“We were elated that it worked!” he smiles. 

A hardcore test of microspikes

But Arjun and Sandhya were still apprehensive. Testing them on a relatively smaller terrain of Juda-Ka-Talab was one thing. But would microspikes last a full fledged winter trek?

Given that they wanted to introduce this to trekking in a large way for trekkers’ safety, our founders wanted to be sure they worked on all kinds of terrain. 

That’s when they decided to give the microspikes a hardcore test. They decided to test them on the Chadar Trek Exploration (not many trekkers know that Indiahikes put the Chadar trek on the map as it is today. Read the story here.)

“Chadar is a frozen river trek. You walk on the icy surface of the river for days together. In a 5-6 day trek, any trekker would have fallen at least 50-60 times,” says Arjun. That was the norm on the Chadar trek.

It was the first time anyone was wearing this equipment on the frozen Zanskar. 

“When we did the trek with the microspikes, we did not fall a single time. Can you imagine that? We walked fearlessly, without falls, without any injuries!” exclaims Arjun. 

Not only did they walk comfortably, they could also walk much faster because it was safer. It improved the quality of trekking on the Chadar to a huge extent. 

Sandhya walking on the frozen Zanskar river was the final test for microspikes. Picture by Arjun Majumdar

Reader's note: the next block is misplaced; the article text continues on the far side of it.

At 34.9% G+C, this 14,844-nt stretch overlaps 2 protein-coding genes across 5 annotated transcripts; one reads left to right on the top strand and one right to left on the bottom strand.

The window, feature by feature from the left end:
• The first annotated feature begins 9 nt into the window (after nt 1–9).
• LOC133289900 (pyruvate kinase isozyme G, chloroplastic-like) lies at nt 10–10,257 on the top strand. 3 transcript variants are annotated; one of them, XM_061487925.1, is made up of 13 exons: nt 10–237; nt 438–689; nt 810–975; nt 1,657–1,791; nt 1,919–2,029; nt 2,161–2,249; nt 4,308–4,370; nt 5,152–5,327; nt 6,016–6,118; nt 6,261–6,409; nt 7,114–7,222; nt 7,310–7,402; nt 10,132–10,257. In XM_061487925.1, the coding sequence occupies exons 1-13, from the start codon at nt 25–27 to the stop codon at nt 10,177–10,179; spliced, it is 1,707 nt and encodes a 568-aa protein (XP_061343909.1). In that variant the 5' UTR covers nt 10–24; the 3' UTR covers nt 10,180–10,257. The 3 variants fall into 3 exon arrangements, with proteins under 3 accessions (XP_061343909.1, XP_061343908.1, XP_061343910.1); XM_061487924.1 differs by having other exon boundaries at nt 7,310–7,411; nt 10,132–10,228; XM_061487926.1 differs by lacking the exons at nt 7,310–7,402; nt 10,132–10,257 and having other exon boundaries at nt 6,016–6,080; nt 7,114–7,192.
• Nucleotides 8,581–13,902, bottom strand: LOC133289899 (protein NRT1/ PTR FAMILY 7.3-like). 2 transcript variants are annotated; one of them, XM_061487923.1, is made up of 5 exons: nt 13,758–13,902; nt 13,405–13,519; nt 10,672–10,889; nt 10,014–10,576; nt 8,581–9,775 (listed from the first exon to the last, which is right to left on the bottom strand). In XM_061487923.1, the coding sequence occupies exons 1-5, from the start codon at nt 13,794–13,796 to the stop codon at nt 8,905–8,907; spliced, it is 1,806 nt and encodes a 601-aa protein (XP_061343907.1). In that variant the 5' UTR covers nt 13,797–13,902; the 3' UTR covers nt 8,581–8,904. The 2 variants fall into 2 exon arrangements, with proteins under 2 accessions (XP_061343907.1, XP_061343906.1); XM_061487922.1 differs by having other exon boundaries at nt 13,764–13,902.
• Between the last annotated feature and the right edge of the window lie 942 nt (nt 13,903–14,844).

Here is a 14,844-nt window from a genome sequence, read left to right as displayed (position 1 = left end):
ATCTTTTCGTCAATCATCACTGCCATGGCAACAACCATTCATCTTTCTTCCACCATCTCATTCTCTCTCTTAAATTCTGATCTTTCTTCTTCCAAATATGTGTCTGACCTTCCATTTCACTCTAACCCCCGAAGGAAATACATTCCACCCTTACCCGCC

Introducing microspikes to Indian trekking 

After the microspikes passed the Chadar test, there was no looking back. 

“We brought these into Indian trekking immediately, and used it that very year on all our high altitude treks that summer. Trekkers loved them! Slips and falls on ice vanished almost overnight. Every other trekking organisation recognised this brilliant feature and adopted it to their treks by the next year,” concludes Arjun. 

Today, microspikes have become such a necessary safety equipment that we cannot imagine trekking without it. It’s something that’s as natural as a backpack or trekking shoes.

And that’s the story of how Indiahikes brought it to Indian trekking. 

I’ll share something else with you. Outside India, very few countries use microspikes for winter treks as we do. They still have not caught on to the benefits of using microspikes.

Trekkers walking with microspikes on the Brahmatal winter trek. Picture by Vishwas Krishnamurthy